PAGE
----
The Association of Vapers India (AVI) led the community of e-cigarette smokers, ‘vapers’ and users of other electronic smoking devices in the country into mass protests against the blanket ban on electronic smoking devices issued by the government earlier this month.
Mass gatherings and demonstrations were organised against the government’s move in Delhi, Hyderabad and Bengaluru while only awareness programmes could be held in Kolkata, Chennai and Mumbai due to the government denying permissions in the latter for protests.
In Delhi, protests took place in Jantar Mantar with the Director of AVI, Samrat Choudhary, at the helm of affairs.
“AVI represents the community of e-cigarette users in the country and those who in the future may switch to e-cigarettes or quit smoking through harm reduction vaping devices. That’s 11 crore smokers in this country who with this ban have been denied the opportunity to switch to a less harmful alternative. Nicotine is still available in so many forms right from gums and patches to homemade beedis. Only in the form of a harm reduction alternative, it is banned,” Samrat Choudhary said while speaking to LiveWire.
“It is astonishing that the government ignored the stay orders of high court of Delhi as well as Mumbai, and even imposed bans on research. We will continue to voice our protest against the ban and organise more such protests in other cities of the country. If the government turns deaf ears to our demands, we will be forced to challenge it legally,” he added.
A number of vapers from AVI and beyond filed applications under the Right to Information (RTI) Act to various government departments and research institutes to learn more about the government’s mind-set that led it adopt such a hard-line view on Electronic Nicotine Delivery Systems (ENDS).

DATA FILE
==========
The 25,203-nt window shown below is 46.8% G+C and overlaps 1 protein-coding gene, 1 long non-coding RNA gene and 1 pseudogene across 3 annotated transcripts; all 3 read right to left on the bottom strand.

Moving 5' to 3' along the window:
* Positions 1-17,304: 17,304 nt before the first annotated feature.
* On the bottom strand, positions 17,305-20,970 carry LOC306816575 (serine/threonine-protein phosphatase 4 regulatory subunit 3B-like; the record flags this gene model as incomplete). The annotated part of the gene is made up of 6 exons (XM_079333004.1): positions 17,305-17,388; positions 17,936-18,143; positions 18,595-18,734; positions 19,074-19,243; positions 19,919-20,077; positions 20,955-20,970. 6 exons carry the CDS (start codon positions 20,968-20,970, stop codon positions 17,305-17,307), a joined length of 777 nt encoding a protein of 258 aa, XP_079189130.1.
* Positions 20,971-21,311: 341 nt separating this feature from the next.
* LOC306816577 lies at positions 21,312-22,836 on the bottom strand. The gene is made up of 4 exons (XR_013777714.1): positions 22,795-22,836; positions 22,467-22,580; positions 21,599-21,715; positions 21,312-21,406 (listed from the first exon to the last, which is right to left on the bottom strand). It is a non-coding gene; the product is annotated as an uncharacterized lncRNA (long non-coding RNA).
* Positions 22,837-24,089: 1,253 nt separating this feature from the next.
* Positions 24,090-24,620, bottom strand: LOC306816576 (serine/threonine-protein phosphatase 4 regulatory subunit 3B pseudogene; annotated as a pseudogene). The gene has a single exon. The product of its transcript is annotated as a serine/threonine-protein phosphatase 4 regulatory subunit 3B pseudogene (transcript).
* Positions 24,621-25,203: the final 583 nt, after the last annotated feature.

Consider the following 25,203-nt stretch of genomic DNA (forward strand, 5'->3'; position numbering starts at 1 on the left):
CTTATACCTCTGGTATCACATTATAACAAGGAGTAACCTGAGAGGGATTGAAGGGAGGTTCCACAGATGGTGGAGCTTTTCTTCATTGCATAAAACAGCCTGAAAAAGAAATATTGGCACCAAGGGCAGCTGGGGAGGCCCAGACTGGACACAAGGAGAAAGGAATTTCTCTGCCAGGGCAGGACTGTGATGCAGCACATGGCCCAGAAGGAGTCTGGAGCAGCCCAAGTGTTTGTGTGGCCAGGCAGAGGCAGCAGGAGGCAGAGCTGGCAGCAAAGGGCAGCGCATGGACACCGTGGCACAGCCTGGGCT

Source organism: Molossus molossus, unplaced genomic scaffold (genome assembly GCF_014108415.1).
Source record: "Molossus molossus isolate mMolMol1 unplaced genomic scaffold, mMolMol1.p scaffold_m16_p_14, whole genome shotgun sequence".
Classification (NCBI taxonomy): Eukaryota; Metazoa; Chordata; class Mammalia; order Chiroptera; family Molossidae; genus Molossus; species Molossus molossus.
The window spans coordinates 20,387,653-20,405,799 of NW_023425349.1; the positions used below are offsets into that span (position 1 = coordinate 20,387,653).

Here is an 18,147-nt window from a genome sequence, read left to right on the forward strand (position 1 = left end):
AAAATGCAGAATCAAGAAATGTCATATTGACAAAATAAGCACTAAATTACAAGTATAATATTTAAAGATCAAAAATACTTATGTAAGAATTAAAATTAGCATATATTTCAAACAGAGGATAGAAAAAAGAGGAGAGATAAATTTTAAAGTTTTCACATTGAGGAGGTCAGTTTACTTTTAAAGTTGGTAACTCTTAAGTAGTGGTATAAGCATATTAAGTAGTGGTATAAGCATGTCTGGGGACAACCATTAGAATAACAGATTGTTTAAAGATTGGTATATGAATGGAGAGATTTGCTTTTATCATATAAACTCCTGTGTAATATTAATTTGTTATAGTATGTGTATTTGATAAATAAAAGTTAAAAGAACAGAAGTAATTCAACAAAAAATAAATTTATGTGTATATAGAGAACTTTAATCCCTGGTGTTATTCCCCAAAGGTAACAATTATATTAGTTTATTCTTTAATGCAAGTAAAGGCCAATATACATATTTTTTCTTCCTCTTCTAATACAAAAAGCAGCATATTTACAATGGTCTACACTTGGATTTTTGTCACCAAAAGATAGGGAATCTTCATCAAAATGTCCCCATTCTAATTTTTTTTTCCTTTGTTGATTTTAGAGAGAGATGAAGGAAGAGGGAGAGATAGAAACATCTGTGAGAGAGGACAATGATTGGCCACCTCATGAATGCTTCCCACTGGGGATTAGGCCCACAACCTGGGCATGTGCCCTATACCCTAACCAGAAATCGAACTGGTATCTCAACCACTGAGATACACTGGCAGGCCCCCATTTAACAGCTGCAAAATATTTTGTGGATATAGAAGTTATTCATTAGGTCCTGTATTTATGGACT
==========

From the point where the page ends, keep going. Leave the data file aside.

To utter shock and dismay, the petitioners learnt from the RTI reply that no research had been conducted on the effects of ENDS across both central and state bodies.
Kanav Rishi Kumar from Delhi, an ex-smoker who quit through vaping, said, “It is inhumane of the government to bring an ordinance which puts the public’s health at risk. The government has the audacity to ignore global research and make a decision based on biased studies while it continues to hold 28% stake in the country’s largest cigarette company, ITC.”
“The ban marks a black day for the people of our democratic country. India has a long history of tobacco consumption stretching back centuries. Add to that we also have one of the largest smoking populations in the world. In this scenario, it is imperative that the government promotes scientifically proven, safer alternatives such as e-cigarettes for smokers and smokeless tobacco users. The ban on e-cigarettes defies logic and is biased. We urge the government to revisit their decision in the interest of public health,” said Dhaval Gogate, a pharmaceutist from Pune.
An array of studies and research papers, some of them still warm from print, claim that e-cigarettes can serve as a useful alternative to quit smoking with many doctors even going on to prescribe e-cigarettes to patients who find no other alternative to quit.
“E-cigarettes, unlike conventional cigarettes, do not burn tobacco thereby producing no tar or carbon monoxide, two of the most damaging elements in a conventional cigarette. Moreover, there is no evidence so far that vaping causes harm to other people, which is in contrast to second-hand smoke which kills 800,000 people every year,” said Dr Aparajeet Kar, a pulmonologist from New Delhi who was also at the protest in Delhi.